The episode was included in Reawakened: A Once Upon a Time Tale – a novelization of the first season – which was published by Hyperion Books in 2013.[9][10]

Cultural references

There are multiple references made to Disney's Beauty and the Beast. The chipped tea cup that Belle accidentally drops is a reference to the character Chip in the film.[11][12] Also, Rumpel was referred to as a "beast" by Belle's father, Belle's fiancée in the show is named Gaston, the Disney antagonist, and he was turned into a red rose, which featured prominently in the film.[13] In addition, most of Belle's clothing in the fantasy world appears to be directly inspired by clothing worn by Belle in the Disney film, such as her yellow ballgown and her blue and white plainclothes.[3] Mr. French's flower shop is called "Game of Thorns," a reference to Game of Thrones, a popular fantasy show and book series. The name and a logo can be seen on the side of his van at the start of the episode.[3][14] David is seen reading Anna Karenina, another story about an affair that ends tragically.[3][14] In the end of the episode, a reference to One Flew Over the Cuckoo's Nest is shown, when Regina meets a nurse, who looks like nurse Ratchet and the janitor mopping up bears a striking resemblance to the Chief in the novel and film adaptation.[3]



Ratings and viewership for "Skin Deep" were down from the last episode. It had an 18-49 rating of 3.0 and was seen by 8.65 million viewers, down 14 percent, but still came in second overall for the night.[15][16] This was partially due to the fact that the episode aired in the same time-slot as the 54th Grammy Awards, who had their best numbers ever since the 1984 telecast and the sudden news of Whitney Houston's death the day prior to the event.[15] In Canada, the episode finished in sixteenth place for the week with an estimated 1.55 million viewers,[17] a slight decrease from the 1.58 million of the previous episode.[18]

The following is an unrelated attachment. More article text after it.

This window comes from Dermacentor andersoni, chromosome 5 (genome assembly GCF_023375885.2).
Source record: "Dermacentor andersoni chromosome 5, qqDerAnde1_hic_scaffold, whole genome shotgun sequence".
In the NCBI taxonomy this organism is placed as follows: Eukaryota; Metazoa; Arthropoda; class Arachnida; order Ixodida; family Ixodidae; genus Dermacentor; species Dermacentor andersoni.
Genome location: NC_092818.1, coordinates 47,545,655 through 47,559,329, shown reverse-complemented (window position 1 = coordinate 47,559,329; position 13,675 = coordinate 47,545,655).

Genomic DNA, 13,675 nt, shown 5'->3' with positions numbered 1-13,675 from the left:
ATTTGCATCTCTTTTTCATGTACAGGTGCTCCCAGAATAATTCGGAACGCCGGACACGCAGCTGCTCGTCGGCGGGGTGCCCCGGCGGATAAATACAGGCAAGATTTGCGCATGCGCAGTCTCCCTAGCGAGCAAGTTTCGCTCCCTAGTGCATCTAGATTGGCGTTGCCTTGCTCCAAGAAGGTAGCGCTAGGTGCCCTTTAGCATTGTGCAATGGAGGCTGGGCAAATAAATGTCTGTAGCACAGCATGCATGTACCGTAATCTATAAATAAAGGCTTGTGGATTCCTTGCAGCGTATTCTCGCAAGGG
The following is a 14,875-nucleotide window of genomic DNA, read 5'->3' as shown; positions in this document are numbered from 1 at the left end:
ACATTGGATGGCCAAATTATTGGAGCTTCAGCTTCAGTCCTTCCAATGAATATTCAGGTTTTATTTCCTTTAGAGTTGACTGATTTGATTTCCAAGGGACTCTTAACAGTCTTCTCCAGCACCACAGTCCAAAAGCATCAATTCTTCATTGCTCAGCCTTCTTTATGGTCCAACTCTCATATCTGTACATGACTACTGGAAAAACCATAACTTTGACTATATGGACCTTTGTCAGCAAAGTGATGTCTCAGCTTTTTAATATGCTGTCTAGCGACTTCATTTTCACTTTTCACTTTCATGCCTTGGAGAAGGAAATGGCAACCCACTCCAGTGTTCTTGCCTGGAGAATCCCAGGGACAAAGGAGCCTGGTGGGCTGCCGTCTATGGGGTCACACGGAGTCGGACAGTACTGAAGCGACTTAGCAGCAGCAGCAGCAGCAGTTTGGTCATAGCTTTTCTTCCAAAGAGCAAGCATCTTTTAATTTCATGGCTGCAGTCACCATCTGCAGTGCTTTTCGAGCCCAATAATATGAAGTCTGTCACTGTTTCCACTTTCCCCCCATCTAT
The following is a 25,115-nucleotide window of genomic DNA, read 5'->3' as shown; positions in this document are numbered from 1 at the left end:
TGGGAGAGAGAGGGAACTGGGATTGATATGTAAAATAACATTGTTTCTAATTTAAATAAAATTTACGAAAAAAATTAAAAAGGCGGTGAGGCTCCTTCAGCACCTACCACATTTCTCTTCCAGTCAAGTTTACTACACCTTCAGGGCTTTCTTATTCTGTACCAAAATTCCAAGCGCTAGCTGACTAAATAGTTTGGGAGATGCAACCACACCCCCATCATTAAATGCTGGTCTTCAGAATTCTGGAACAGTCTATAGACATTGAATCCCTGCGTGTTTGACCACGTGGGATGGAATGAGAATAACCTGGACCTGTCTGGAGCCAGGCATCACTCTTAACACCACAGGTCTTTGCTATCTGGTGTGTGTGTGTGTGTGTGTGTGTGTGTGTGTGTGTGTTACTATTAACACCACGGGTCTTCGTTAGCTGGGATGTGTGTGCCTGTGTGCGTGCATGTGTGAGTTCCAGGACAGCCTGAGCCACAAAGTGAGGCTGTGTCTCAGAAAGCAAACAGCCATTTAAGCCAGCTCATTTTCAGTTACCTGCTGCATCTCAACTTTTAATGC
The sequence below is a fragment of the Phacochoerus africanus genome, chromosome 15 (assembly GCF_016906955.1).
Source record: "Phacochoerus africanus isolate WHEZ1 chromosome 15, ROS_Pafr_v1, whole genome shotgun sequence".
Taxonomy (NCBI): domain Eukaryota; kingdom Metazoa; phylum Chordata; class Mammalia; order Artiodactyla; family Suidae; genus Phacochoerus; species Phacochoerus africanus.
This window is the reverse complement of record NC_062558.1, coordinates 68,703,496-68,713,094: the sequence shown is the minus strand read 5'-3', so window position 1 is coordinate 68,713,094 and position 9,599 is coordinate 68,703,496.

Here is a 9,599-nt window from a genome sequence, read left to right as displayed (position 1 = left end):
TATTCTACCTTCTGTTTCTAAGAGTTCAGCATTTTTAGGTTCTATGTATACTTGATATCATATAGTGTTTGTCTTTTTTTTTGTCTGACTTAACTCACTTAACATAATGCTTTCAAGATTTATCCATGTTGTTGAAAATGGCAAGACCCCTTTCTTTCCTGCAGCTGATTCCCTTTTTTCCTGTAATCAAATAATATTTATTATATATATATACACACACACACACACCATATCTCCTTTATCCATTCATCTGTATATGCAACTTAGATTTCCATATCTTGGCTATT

"Skin Deep" received mixed reviews from television critics.

Amy Ratcliffe, writing for IGN, rated the episode with an 8 out of 10. She expressed her love of Robert Carlyle, opining that "I especially liked him in the episode. He managed to show true emotion in spite of his silly Rumpelstiltskin accent, and he improves every scene he's in. I feel like this episode will start something bigger. At least, I hope it will."[19] Laura Prudom of The Huffington Post felt Espenson was a "perfect fit for this episode – when she's firing on all cylinders, the Buffy alumna is one of the best in the industry at writing layered, empowered women, even when circumstances conspire against them."[13]

Hillary Busis of Entertainment Weekly opined that Espenson's attempt to tell a "nightmarish, twisty tale of obsession and loss" was "decidedly mixed" due to the lack of development in the relationship between Belle and Rumpelstiltskin.[20] Busis explained, "Yes, people fall in love quickly in traditional bedtime stories. But at least in the animated version of Beauty and the Beast, we could understand why Belle and her hairy paramour were meant to be. 'Skin Deep' didn't bother to explain that attraction."[20] In a contribution for, Teresa Jusino defined "Skin Deep" as an "amazing retelling of the Beauty and the Beast story that contained some wonderful character moments and some great one-liners... Funny, charming, and at times harrowing, the script takes us into the depths of Rumpelstiltskin’s soul, showing us this character both at his most warm and at his most dark."[21] Jusino was critical of the subplot with David and Mary Margaret, however, saying that "it didn’t seem necessary as it didn’t really move much forward."[21]


  1. ^ a b c Nededog, Jethro (February 12, 2012). "'Once Upon a Time' Guest Star Emilie de Ravin: Her 'Ballsy' Belle and What Made Her Nervous (Video)". The Hollywood Reporter. Retrieved March 1, 2014.